Life & Arts Opinion

Welcoming the winter solstice

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Welcoming the winter solstice was a ritual for Bazza — a time to contemplate life within the sound of silence, writes John Longhurst.

THE CHILL ON the headland ignored Bazza’s attempts at tightening his collar as he cradled the warmth of his coffee in the predawn blackness.

He distracted the cold by repeating key lines he could remember from Paul Simon’s song 'The Sound of Silence'.

It lulled his solitude: 

"Hello, darkness, my old friend

I've come to talk with you again..."

A wry smile accompanied his memory of The Sound of Silence being appreciated at full blast in his youth.

Bazza had decided to brave the predawn for the winter solstice by himself on the south coast headland.

Welcoming the winter solstice was a ritual Bazza had fallen into as a young man. Back then, it was all about defeating winter and hastening the onset of summer.

In his youth, summer was worshipped and to be extended at every possible opportunity. He was carefree and, many times, stupid. The ultimate surrender of day to night was resented but ironically celebrated at its peak by whatever ritual or celebration was in vogue. A nude swim in Tasmania one year or an all-night party in Bondi another. Always friends, lots of friends. A need to be surrounded by people.

He sipped his coffee; its warmth reassuring.

In the intervening decades such frivolity was abandoned in the pursuit of the busyness of life. Always busy… very, very busy. The longest night rejoiced only for a longer sleep. Summer, autumn, winter and spring became cards in the rapid-fire game of winning in life and had gobbled up the years. A blur of busyness and a shredding of friendships. 

He rotated his cup for the remaining warmth.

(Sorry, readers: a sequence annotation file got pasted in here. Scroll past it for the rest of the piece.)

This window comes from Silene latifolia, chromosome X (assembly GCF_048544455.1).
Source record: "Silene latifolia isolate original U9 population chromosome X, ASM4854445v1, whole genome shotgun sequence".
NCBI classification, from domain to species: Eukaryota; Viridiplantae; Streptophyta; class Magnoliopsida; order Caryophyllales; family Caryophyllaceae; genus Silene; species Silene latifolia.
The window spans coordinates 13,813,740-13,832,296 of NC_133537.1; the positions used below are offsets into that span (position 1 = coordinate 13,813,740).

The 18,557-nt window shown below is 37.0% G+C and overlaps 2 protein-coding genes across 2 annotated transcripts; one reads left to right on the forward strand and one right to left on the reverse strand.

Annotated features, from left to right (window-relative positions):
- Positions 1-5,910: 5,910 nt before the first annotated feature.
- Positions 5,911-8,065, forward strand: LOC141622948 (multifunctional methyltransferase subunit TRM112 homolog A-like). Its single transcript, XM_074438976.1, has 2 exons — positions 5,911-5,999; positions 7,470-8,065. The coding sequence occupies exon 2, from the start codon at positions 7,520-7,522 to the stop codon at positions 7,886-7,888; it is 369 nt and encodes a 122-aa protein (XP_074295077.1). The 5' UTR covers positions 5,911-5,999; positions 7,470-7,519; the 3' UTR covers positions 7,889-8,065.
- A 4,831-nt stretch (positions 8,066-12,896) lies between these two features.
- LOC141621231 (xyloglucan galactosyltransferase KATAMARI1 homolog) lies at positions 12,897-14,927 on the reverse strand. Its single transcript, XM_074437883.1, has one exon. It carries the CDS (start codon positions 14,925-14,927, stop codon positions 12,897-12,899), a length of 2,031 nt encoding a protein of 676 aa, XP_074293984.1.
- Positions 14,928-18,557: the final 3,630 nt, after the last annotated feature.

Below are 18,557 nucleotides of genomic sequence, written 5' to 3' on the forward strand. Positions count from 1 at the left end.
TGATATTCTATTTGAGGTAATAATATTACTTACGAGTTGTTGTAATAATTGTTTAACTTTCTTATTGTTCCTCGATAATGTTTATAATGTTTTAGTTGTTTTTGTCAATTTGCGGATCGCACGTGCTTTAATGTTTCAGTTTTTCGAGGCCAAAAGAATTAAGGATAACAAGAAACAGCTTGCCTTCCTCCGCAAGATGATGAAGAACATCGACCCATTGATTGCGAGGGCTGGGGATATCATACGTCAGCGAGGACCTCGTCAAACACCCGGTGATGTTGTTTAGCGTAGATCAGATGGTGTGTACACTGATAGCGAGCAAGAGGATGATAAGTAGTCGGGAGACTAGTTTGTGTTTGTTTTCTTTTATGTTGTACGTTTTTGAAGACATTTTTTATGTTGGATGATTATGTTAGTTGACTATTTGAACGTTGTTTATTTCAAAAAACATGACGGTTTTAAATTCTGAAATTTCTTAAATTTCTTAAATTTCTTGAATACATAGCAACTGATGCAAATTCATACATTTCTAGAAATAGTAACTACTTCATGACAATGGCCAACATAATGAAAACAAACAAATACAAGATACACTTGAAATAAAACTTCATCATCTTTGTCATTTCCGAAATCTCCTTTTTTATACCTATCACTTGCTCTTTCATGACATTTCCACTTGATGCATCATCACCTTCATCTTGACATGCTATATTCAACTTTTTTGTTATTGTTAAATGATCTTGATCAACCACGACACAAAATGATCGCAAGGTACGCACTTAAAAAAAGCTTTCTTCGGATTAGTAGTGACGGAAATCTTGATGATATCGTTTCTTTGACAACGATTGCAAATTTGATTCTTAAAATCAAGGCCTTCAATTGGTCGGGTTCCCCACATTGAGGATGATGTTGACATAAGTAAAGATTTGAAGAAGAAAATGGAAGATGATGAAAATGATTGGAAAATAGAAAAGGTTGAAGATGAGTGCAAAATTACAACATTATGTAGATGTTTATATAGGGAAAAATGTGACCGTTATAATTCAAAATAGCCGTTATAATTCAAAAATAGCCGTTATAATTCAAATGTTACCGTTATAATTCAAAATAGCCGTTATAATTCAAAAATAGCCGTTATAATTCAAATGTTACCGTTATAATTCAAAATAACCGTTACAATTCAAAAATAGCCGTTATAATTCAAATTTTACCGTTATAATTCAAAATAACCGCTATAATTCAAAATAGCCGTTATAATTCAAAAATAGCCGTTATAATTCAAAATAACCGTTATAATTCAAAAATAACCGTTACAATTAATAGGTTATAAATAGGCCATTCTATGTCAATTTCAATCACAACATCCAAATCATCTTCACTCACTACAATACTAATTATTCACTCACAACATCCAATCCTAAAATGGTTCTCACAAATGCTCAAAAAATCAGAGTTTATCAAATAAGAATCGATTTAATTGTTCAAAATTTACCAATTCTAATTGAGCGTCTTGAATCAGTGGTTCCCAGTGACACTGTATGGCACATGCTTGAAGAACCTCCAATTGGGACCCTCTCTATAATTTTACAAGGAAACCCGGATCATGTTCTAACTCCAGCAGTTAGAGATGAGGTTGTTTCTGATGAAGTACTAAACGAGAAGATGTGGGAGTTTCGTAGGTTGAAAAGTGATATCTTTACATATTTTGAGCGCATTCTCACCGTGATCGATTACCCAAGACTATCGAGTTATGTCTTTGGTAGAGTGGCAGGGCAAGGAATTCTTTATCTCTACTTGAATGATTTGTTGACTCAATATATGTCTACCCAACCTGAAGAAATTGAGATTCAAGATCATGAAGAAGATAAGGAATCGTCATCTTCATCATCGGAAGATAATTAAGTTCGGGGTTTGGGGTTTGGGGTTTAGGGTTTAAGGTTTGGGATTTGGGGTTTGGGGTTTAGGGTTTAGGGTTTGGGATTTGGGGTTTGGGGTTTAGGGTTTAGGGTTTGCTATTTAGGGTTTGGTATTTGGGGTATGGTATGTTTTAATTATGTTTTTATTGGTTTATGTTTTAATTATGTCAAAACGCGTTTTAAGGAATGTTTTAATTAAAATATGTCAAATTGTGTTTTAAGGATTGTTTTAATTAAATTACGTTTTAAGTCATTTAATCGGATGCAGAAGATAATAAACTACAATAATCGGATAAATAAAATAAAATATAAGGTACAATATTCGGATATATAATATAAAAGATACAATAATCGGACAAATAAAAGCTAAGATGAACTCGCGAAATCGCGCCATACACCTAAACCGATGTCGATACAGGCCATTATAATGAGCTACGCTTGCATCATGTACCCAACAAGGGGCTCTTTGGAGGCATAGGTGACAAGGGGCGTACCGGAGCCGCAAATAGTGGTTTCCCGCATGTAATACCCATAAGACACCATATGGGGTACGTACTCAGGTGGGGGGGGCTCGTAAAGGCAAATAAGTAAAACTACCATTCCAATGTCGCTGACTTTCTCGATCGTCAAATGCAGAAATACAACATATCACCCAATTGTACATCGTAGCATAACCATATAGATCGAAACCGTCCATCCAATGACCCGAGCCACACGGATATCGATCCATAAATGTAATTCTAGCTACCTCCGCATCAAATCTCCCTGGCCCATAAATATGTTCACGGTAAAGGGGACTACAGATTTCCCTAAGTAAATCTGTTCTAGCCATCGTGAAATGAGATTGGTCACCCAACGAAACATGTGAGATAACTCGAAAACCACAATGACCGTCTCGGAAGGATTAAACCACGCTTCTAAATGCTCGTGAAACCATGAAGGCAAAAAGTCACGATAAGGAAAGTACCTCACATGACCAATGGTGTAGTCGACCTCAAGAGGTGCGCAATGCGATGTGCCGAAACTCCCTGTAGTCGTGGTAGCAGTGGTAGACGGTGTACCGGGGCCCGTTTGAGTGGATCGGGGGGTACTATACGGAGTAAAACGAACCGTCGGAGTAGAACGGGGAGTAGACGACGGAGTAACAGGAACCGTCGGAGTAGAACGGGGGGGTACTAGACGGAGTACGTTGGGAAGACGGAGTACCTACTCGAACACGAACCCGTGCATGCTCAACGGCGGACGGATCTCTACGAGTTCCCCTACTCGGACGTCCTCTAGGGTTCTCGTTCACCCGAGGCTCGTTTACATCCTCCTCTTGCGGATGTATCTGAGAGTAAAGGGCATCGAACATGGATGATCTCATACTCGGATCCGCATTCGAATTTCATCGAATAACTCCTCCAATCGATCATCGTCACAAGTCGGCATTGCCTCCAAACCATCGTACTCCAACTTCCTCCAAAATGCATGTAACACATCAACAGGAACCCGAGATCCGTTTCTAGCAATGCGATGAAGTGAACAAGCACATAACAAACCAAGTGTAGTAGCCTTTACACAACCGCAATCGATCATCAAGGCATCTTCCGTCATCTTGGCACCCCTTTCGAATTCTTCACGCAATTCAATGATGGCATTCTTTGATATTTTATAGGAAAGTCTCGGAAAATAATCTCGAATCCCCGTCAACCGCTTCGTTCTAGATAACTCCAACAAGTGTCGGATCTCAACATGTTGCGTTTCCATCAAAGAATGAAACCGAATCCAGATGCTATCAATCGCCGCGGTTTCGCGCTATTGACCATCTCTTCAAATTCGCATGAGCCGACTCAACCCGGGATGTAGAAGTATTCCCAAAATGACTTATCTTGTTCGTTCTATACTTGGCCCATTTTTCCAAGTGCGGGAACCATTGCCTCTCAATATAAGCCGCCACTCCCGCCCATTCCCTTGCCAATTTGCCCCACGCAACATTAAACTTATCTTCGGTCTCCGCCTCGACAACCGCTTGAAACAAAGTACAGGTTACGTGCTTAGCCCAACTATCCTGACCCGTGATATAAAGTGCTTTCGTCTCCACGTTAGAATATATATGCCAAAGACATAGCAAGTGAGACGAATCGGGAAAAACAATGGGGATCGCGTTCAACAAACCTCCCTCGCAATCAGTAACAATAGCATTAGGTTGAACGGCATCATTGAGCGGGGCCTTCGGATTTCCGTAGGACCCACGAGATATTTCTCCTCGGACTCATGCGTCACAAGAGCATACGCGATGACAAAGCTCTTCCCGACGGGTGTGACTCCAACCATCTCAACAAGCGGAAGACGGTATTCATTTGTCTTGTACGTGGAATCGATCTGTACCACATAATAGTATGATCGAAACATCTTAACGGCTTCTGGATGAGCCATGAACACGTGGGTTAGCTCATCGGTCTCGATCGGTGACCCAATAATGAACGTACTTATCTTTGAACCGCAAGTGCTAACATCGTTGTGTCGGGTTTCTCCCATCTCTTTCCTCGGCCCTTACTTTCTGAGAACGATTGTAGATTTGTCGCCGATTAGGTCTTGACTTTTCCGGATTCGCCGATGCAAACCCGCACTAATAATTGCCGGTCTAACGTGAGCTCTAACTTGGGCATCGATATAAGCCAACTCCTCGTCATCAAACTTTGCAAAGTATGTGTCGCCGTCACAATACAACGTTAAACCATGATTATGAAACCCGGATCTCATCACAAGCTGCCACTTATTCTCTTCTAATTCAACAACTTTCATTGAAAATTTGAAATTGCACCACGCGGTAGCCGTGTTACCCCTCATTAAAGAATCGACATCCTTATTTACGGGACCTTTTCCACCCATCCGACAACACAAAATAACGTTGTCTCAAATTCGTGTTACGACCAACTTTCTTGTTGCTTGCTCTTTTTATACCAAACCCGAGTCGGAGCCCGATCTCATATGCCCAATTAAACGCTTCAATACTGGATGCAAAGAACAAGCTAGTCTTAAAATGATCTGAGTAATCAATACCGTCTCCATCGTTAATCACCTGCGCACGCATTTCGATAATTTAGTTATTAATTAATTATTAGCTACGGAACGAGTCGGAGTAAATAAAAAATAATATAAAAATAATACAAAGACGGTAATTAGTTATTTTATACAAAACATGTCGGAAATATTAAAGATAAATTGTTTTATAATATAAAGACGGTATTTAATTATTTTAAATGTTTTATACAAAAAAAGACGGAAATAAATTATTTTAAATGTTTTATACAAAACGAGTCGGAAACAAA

Bazza squinted across the ocean at that proverbial darkness before dawn. The sea and sky merged in an inky calignosity and an archipelago of black clouds duped his eyes. He measured his loneliness and fallibility against a vast ocean, with its rhythmic heartbeat of gently crashing waves. The loneliness he detested as a young man was now somewhat soothing.

The coffee cup was cold. He shifted feet and thoughts.

Bazza strained his eyes into the inky blackness and slightly shook at the thought he was the furthest he could be from the sun, an umbilical cord stretched to the maximum.

He contemplated frailty and vulnerability within this sound of silence and this deepest darkness. He thought of the community behind him and communities beyond.

How presumptuous to think all our human goings-on could be played out… under the belief the sun would rise.

"Hello, darkness, my old friend
I've come to talk with you again..."

John Longhurst is a former industrial advocate and political adviser. He currently works as an English and History teacher on the South Coast of NSW.

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